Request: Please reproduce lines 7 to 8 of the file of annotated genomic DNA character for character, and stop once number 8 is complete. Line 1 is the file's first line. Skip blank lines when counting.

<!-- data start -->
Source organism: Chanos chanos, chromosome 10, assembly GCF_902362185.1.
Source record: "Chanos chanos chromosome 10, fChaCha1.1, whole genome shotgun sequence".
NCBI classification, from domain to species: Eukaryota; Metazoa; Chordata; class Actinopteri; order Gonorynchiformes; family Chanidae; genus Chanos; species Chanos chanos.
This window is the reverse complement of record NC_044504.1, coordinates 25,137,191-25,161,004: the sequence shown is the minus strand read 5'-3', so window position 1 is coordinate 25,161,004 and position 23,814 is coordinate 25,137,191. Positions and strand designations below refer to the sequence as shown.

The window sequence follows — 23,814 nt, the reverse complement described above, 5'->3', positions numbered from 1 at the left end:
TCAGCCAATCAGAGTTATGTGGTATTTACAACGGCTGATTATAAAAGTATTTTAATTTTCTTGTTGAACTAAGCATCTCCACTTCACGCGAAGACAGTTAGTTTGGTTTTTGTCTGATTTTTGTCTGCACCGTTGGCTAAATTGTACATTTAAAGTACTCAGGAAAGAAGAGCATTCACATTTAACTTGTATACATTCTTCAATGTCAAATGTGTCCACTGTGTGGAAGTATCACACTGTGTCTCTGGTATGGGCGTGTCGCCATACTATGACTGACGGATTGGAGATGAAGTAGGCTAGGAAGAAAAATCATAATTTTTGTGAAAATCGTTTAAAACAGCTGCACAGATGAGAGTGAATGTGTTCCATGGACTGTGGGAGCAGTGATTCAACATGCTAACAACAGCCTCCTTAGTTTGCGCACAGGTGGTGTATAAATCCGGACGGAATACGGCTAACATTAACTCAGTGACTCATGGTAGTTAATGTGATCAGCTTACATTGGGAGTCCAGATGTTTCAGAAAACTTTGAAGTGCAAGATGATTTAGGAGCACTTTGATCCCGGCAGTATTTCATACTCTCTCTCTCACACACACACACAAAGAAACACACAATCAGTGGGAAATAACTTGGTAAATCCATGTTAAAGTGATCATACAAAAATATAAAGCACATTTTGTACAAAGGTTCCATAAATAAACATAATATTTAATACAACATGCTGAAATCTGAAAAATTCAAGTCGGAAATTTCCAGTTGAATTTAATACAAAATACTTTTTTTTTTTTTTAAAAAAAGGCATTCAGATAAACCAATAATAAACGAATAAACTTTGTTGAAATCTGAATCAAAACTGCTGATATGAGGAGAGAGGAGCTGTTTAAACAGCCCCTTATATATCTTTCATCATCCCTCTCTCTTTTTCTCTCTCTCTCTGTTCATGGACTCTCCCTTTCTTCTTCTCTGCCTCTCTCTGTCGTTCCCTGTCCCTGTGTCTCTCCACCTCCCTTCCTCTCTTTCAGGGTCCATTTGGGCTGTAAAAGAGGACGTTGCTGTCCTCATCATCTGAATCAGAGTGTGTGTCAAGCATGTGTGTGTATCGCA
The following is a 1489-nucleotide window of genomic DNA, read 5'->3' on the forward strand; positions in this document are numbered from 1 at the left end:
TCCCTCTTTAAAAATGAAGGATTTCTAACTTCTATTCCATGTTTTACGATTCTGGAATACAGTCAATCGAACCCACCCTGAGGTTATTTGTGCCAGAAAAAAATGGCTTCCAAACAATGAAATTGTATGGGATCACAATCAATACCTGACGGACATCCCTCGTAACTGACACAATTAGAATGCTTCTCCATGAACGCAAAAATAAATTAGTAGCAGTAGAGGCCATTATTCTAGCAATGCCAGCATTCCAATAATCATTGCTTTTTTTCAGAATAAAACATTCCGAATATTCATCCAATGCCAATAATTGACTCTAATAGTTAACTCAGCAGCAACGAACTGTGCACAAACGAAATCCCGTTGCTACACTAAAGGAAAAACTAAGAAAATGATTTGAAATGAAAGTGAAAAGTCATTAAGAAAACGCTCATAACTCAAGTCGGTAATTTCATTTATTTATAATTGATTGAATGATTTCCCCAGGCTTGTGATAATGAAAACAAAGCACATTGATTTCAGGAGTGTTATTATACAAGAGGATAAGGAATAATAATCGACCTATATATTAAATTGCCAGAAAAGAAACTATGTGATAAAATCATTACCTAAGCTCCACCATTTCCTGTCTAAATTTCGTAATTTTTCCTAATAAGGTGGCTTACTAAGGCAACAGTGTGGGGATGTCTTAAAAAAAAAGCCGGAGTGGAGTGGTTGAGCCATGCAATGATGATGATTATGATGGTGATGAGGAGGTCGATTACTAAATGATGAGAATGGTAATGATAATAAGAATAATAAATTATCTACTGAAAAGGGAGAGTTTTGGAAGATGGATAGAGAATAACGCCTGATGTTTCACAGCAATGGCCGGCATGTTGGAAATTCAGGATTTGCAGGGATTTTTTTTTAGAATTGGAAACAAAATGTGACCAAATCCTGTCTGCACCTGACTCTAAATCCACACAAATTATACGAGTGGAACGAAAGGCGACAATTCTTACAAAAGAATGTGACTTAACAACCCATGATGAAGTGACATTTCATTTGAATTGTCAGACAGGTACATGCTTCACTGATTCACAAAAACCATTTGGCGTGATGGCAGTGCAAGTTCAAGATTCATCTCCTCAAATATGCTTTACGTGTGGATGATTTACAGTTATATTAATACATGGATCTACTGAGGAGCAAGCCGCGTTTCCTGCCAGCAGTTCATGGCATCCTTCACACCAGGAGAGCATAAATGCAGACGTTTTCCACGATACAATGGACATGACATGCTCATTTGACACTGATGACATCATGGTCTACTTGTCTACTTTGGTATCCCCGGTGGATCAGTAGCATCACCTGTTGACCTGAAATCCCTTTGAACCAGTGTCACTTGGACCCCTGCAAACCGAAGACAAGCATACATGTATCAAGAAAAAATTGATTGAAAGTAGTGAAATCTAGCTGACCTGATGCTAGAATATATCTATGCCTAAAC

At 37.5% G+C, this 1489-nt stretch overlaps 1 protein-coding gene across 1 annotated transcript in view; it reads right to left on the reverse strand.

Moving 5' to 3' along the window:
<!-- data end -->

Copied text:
The following is a 1489-nucleotide window of genomic DNA, read 5'->3' on the forward strand; positions in this document are numbered from 1 at the left end:
TCCCTCTTTAAAAATGAAGGATTTCTAACTTCTATTCCATGTTTTACGATTCTGGAATACAGTCAATCGAACCCACCCTGAGGTTATTTGTGCCAGAAAAAAATGGCTTCCAAACAATGAAATTGTATGGGATCACAATCAATACCTGACGGACATCCCTCGTAACTGACACAATTAGAATGCTTCTCCATGAACGCAAAAATAAATTAGTAGCAGTAGAGGCCATTATTCTAGCAATGCCAGCATTCCAATAATCATTGCTTTTTTTCAGAATAAAACATTCCGAATATTCATCCAATGCCAATAATTGACTCTAATAGTTAACTCAGCAGCAACGAACTGTGCACAAACGAAATCCCGTTGCTACACTAAAGGAAAAACTAAGAAAATGATTTGAAATGAAAGTGAAAAGTCATTAAGAAAACGCTCATAACTCAAGTCGGTAATTTCATTTATTTATAATTGATTGAATGATTTCCCCAGGCTTGTGATAATGAAAACAAAGCACATTGATTTCAGGAGTGTTATTATACAAGAGGATAAGGAATAATAATCGACCTATATATTAAATTGCCAGAAAAGAAACTATGTGATAAAATCATTACCTAAGCTCCACCATTTCCTGTCTAAATTTCGTAATTTTTCCTAATAAGGTGGCTTACTAAGGCAACAGTGTGGGGATGTCTTAAAAAAAAAGCCGGAGTGGAGTGGTTGAGCCATGCAATGATGATGATTATGATGGTGATGAGGAGGTCGATTACTAAATGATGAGAATGGTAATGATAATAAGAATAATAAATTATCTACTGAAAAGGGAGAGTTTTGGAAGATGGATAGAGAATAACGCCTGATGTTTCACAGCAATGGCCGGCATGTTGGAAATTCAGGATTTGCAGGGATTTTTTTTTAGAATTGGAAACAAAATGTGACCAAATCCTGTCTGCACCTGACTCTAAATCCACACAAATTATACGAGTGGAACGAAAGGCGACAATTCTTACAAAAGAATGTGACTTAACAACCCATGATGAAGTGACATTTCATTTGAATTGTCAGACAGGTACATGCTTCACTGATTCACAAAAACCATTTGGCGTGATGGCAGTGCAAGTTCAAGATTCATCTCCTCAAATATGCTTTACGTGTGGATGATTTACAGTTATATTAATACATGGATCTACTGAGGAGCAAGCCGCGTTTCCTGCCAGCAGTTCATGGCATCCTTCACACCAGGAGAGCATAAATGCAGACGTTTTCCACGATACAATGGACATGACATGCTCATTTGACACTGATGACATCATGGTCTACTTGTCTACTTTGGTATCCCCGGTGGATCAGTAGCATCACCTGTTGACCTGAAATCCCTTTGAACCAGTGTCACTTGGACCCCTGCAAACCGAAGACAAGCATACATGTATCAAGAAAAAATTGATTGAAAGTAGTGAAATCTAGCTGACCTGATGCTAGAATATATCTATGCCTAAAC